The Advanced Land Imager on NASA’s Earth Observing-1 satellite captured this image of a barrier island facing the Beaufort Sea, on the northern edge of Canada’s Northwest Territories on June 23, 2004, before the ice had melted or retreated during the summer thaw.
A new survey has shown that there are 2,149 barrier islands around the world, spanning 20,783 kilometers (12,914 miles) of coastline, but what is surprising to scientists is that 12.7 percent of those barrier islands—a total of 272—surround the Arctic Ocean.
The image shows the beach in the centre of the image – a tan brown running from top right to bottom left – surrounded by ice in the ocean and the back bay.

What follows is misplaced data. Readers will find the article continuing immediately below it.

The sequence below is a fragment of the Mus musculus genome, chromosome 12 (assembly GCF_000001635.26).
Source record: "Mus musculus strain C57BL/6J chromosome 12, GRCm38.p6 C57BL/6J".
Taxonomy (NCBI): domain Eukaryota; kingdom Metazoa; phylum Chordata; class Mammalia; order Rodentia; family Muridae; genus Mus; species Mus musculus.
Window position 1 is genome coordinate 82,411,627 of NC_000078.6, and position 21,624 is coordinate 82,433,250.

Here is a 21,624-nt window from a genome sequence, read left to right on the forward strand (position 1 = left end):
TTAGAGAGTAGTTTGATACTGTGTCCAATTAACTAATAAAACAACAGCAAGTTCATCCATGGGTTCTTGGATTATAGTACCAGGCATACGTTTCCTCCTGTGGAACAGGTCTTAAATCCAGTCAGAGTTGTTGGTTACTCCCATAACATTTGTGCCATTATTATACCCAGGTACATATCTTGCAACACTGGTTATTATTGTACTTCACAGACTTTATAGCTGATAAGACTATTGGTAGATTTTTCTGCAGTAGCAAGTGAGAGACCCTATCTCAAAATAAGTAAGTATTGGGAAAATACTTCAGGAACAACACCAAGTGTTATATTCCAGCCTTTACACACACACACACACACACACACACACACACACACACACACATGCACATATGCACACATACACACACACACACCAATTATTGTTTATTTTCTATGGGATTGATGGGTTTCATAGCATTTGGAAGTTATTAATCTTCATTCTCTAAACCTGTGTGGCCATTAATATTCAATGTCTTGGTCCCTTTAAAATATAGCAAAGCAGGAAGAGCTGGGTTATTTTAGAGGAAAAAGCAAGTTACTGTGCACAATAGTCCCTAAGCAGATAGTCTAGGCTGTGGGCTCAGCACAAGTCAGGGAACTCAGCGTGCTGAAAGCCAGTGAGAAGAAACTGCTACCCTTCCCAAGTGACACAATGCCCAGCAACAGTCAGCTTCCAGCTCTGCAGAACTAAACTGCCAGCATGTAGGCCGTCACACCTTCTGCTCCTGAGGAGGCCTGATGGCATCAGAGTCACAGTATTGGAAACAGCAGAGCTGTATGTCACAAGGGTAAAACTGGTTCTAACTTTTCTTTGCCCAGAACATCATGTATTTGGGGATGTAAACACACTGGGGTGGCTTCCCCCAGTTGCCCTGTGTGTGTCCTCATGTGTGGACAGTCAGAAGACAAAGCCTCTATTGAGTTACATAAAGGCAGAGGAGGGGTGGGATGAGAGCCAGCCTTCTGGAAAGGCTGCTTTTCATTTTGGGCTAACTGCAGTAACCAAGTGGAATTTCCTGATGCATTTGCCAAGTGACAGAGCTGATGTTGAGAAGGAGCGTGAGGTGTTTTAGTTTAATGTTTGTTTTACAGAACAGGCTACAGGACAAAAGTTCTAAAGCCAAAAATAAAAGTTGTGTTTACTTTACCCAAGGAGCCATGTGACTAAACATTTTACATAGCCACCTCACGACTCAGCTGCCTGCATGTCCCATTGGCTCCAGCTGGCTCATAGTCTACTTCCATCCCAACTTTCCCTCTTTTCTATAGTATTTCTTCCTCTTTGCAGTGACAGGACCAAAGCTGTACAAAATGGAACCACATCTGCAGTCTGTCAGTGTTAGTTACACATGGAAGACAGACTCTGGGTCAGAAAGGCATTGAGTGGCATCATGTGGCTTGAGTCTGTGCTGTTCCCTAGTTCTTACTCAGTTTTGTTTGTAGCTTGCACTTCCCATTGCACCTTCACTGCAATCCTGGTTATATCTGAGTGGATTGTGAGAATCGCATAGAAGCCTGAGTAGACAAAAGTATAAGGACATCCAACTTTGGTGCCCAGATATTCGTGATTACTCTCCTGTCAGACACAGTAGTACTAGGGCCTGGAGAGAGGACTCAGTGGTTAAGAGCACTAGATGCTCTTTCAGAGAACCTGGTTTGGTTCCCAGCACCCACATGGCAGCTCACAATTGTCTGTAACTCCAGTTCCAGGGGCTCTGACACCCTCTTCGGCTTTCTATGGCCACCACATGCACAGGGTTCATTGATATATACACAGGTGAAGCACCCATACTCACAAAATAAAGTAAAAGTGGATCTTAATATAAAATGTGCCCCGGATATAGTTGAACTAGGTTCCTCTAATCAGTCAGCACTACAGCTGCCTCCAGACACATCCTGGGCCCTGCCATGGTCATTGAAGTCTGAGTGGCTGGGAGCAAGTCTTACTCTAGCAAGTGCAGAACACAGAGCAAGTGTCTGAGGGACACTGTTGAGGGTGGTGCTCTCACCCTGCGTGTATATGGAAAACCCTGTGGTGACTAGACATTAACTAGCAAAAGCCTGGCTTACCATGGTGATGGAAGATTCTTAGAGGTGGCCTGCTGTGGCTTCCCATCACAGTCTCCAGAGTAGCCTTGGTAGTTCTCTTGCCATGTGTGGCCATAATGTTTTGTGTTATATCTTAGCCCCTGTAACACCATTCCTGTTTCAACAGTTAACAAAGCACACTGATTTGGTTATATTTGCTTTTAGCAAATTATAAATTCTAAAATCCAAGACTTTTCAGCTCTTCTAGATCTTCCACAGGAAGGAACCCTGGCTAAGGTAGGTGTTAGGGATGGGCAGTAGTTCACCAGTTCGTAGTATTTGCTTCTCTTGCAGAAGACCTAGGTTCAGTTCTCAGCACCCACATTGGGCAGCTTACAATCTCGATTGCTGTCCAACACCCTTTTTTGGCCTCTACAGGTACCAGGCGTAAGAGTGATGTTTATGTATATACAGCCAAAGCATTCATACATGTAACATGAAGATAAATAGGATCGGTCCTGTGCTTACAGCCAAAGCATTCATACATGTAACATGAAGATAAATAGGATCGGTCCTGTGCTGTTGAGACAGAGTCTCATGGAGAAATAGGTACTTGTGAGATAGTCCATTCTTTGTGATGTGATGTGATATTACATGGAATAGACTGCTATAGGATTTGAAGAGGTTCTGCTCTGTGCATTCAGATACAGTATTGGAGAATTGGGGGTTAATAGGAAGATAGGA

Despite the surprising amount of barrier islands surrounding the Arctic, they aren’t as impressive as elsewhere. During the colder months of the year, the Arctic barrier islands are protected thanks to the presence of sea ice and permafrost. But once the ice retreats and the permafrost thaws, heavy winds, waves, and freshwater currents reduce the islands in size, making them rounder and smaller than in other environments (barrier islands in the Arctic are half as long (5 kilometers, or 3 miles) as the global average (10 kilometers or 6 miles)).
“The observed increased seasonal melting of permafrost may be adding significantly to Arctic barrier island retreat,” survey authors Matthew Stutz of Meredith College and Orrin Pilkey of Duke University wrote in The Journal of Coastal Research. The overall thawing of Arctic climates, as well as increasing sea level rise, have these islands retreating more rapidly than elsewhere in the world.
Source: NASA Earth Observatory